It’s very unlikely that at the time Jesus told the parable of the widow’s charitable contribution at the Temple that he had the foggiest idea of what might be meant by the term “Bush Tax Cuts.” Nevertheless, today’s article by Judith Warner in the New York Times Magazine, titled “Helping Hand? Why Giving the Rich a Break Doesn’t Necessarily do Anthing for the Poor?” reads like a twenty-first century telling of the same tale.
We read in Mark 12:41-44 of Jesus’s teaching about the generosity of the poorest, while the rich remained selfish and self-gratifying.
He sat down opposite the treasury and observed how the crowd put money into the treasury. Many rich people put in large sums. A poor widow also came and put in two small coins worth a few cents. Calling his disciples to himself, he said to them, “Amen, I say to you, this poor widow put in more than all the other contributors to the treasury. For they have all contributed from their surplus wealth, but she, from her poverty, has contributed all she had, her whole livelihood.” (NAB)
Some things never change.
What this New York Times Magazine article shows is that the people with the lowest means are more likely (often, significantly more likely, that is by percentage) to share their earnings and take care of others. This happens more commonly through charitable giving. But even the term “charitable giving” is misleading, especially given that gifts to one’s Alma Mater and cultural institutions (which are two of the largest recipients of those proportionately-small wealthy contributions) are “technically” considered charitable contributions (at least by the IRS).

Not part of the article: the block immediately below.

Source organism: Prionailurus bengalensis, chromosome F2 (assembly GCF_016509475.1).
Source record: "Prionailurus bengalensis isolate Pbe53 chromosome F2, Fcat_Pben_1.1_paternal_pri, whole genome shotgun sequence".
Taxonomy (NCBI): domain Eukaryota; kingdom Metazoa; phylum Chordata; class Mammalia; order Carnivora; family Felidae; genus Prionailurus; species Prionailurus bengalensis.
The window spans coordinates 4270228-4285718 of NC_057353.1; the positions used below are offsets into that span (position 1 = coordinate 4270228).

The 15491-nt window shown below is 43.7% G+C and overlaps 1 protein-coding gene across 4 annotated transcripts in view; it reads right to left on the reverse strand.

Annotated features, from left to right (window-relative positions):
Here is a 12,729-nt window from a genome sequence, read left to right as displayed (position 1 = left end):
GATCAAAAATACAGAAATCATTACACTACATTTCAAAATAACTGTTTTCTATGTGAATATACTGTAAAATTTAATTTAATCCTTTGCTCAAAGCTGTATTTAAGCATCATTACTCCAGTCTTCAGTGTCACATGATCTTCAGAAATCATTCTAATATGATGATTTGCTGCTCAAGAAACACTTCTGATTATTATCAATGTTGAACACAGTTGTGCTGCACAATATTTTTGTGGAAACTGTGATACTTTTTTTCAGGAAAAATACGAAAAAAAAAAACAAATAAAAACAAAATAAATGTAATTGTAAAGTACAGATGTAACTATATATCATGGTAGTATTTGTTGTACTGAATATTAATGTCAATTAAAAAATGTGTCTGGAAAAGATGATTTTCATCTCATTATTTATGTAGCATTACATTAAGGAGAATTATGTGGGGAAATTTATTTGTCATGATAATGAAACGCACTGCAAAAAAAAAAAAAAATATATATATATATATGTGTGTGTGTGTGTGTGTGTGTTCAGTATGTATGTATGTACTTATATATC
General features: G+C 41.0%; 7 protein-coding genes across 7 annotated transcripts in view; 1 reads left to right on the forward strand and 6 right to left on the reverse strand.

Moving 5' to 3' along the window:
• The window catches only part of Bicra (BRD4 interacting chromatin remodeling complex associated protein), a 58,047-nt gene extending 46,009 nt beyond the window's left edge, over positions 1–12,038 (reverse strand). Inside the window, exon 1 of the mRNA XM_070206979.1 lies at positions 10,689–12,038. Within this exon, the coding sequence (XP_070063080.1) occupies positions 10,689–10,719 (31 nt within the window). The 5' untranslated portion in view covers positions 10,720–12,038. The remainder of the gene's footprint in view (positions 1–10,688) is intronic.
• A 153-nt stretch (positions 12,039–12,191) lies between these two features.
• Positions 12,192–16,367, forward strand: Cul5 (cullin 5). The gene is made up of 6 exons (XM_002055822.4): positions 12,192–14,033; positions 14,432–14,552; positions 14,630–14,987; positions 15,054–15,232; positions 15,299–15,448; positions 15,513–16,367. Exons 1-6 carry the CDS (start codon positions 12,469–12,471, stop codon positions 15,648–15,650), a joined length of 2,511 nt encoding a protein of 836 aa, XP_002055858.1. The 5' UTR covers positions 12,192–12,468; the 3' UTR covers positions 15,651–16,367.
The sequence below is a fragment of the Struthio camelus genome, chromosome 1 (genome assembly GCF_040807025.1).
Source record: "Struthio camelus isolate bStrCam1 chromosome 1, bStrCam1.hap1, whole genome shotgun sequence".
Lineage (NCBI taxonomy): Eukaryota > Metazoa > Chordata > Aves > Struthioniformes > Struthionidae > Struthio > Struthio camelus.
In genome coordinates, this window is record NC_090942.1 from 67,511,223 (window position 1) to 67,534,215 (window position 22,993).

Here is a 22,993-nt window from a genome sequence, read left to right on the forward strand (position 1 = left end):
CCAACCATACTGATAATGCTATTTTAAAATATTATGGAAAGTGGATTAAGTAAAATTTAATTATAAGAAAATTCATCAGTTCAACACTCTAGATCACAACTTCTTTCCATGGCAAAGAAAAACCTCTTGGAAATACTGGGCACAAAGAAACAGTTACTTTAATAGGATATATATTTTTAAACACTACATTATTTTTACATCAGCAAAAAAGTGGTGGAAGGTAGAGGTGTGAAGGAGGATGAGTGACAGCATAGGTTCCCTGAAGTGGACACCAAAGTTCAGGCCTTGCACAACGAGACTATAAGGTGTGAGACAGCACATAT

The wealthier one is, (statistically) the less likely that person is to make a charitable gift that would in any way directly (or even indirectly) reach the poor. Yet, the wealthier one is, the more likely that person is to have disposable income that could be best utilized in aiding those who – often due to no circumstances of their own – are less fortunate. So-called trickle-down economics are bogus. While it seems counter-intuitive (which should make us reconsider our popular cultural myths and narratives), it is not the rich who can or will help others, but the poor. If anyone deserves a tax cut, it’s those who have the least to give and yet continue to be more generous than the selfish wealthy.
If Jesus were sitting outside a Starbucks on Capitol Hill watching legislators scurrying about deliberating on whether to extend Bush Tax Cuts, what do you think he would say?